Minimally invasive treatments for benign prostatic enlargement: systematic review of randomised controlled trials

The Benign Prostatic Enlargement Team

Research output: Contribution to journalArticle

50 Citations (Scopus)
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Abstract

Objective To compare the effectiveness and risk profile of minimally invasive interventions against the current standard of transurethral resection of the prostate.

Design Systematic review and meta-analysis of randomised controlled trials.

Data sources Electronic and paper records up to March 2006.

Review methods We searched for all relevant randomised controlled trials. Two reviewers independently extracted data and assessed quality. Meta-analyses of prespecified outcomes were performed with fixed and random effects models and reported using relative risks or weighted mean difference.

Results 3794 abstracts were identified; 22 randomised controlled trials met the inclusion criteria. These provided data on 2434 participants. The studies evaluated were of moderate to poor quality with small sample sizes. Minimally invasive interventions were less effective than transurethral resection of the prostate in terms of improvement in symptom scores and increase in urine flow rate, with most comparisons showing significance despite wide confidence intervals. Rates of reoperation were significantly higher for minimally invasive treatments. The risk profile of minimally invasive interventions was better than that of transurethral resection, with fewer adverse events. The results, however, showed significant heterogeneity.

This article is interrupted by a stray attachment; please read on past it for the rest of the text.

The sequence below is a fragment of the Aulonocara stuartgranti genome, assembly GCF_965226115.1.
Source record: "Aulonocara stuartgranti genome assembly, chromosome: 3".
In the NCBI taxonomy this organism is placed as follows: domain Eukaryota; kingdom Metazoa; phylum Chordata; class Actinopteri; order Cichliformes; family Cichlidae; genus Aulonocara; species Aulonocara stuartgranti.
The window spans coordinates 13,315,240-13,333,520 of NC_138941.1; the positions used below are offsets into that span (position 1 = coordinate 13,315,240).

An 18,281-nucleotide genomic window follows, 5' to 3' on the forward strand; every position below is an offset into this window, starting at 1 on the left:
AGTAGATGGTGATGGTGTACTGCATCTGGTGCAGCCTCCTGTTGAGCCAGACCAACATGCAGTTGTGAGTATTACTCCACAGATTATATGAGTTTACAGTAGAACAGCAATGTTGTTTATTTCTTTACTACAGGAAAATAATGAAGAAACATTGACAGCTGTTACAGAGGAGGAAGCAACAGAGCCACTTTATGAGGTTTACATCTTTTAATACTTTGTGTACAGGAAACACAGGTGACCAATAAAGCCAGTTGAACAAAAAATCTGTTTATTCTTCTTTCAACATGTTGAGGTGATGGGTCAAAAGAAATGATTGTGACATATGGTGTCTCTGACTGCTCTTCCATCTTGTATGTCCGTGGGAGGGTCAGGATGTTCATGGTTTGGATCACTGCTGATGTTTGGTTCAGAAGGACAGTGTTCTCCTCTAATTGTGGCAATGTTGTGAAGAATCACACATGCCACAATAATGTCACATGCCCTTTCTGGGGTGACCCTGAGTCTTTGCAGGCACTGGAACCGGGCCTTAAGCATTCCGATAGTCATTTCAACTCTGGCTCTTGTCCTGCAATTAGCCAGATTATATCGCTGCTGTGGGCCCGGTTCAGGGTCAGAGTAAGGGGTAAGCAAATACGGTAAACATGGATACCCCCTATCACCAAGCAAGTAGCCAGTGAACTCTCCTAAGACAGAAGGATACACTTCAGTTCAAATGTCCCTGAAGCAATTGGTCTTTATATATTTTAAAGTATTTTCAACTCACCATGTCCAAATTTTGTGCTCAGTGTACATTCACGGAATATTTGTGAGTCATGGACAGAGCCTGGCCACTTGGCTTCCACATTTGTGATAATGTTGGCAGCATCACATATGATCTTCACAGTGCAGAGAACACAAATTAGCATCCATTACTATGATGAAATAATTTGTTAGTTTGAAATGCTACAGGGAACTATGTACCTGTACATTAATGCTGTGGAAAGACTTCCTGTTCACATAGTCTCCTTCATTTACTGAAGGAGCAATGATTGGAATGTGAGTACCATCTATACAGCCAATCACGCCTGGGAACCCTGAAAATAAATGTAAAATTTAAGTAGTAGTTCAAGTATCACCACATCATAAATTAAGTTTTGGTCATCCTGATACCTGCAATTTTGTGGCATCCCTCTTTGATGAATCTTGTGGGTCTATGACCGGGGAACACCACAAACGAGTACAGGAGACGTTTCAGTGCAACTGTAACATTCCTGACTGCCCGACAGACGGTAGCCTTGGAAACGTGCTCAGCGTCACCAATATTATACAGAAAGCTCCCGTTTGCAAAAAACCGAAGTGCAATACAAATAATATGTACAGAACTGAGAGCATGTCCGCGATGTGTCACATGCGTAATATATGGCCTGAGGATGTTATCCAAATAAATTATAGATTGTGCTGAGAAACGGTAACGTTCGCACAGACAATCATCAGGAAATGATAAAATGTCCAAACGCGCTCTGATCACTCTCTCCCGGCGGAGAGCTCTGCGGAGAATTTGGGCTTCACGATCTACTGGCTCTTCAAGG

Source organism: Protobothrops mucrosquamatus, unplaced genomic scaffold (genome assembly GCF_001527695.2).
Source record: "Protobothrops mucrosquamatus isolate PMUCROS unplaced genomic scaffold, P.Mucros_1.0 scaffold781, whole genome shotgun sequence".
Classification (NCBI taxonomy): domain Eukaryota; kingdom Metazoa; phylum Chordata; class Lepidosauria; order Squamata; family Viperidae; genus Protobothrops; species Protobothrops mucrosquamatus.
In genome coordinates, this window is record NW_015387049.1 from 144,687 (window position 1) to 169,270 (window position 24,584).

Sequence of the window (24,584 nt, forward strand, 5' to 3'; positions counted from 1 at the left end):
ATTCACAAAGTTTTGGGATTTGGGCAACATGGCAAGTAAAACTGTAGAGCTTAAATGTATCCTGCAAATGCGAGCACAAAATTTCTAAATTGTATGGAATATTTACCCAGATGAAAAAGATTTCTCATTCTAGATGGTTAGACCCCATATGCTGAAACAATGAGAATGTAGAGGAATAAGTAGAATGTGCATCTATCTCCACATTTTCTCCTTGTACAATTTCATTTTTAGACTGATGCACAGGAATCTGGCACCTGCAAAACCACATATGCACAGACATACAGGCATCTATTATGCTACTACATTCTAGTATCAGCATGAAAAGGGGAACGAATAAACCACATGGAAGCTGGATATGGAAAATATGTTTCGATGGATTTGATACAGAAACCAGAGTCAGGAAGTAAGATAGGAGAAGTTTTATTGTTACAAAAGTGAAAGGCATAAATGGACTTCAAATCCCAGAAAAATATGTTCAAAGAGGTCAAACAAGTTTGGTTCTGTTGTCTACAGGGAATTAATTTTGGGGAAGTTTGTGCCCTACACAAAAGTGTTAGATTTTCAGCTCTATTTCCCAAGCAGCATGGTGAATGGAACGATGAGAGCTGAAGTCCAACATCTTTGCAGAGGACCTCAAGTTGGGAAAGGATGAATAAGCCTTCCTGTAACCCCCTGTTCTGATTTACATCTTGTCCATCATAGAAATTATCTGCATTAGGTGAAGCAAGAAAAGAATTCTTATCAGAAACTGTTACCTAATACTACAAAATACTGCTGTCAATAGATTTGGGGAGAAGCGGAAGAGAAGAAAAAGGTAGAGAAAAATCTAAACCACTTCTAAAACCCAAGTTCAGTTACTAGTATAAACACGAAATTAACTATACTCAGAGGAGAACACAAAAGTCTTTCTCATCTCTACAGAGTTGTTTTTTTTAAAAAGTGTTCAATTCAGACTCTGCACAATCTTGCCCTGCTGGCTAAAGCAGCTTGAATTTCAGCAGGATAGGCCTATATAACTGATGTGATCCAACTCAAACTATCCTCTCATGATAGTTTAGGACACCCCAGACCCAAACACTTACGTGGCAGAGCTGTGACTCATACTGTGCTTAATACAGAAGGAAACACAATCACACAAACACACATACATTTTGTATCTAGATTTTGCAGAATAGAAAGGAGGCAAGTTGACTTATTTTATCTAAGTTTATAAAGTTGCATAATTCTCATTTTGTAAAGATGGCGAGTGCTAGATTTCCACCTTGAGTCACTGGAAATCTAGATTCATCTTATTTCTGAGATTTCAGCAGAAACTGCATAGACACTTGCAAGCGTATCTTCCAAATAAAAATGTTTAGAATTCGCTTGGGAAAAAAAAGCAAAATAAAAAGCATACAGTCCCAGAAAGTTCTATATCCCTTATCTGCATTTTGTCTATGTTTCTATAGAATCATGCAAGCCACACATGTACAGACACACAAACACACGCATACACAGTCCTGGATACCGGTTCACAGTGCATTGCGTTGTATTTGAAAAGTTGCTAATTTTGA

Conclusion Which minimally invasive intervention is the most promising remains unclear. Their place in the management of benign prostate enlargement will continue to remain controversial until well designed and well reported randomised controlled trials following CONSORT guidelines prove they are superior and more cost effective than drug treatment, or that strategies of sequential surgical treatments are preferred by patients and are more cost effective than the more invasive but more effective tissue ablative interventions such as transurethral resection.
Original languageEnglish
Article numbera1662
Number of pages8
JournalBritish Medical Journal
Volume337
DOIs
Publication statusPublished - 9 Oct 2008

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Randomized Controlled Trials
Transurethral Resection of Prostate
Meta-Analysis
Drug Costs
Information Storage and Retrieval
Reoperation
Sample Size
Prostate
Therapeutics
Urine
Guidelines
Confidence Intervals
Costs and Cost Analysis

Keywords

  • catheter ablation
  • endoscopy
  • prostatic hyperplasia

Cite this

Minimally invasive treatments for benign prostatic enlargement : systematic review of randomised controlled trials. / The Benign Prostatic Enlargement Team.

In: British Medical Journal, Vol. 337, a1662, 09.10.2008.

Research output: Contribution to journalArticle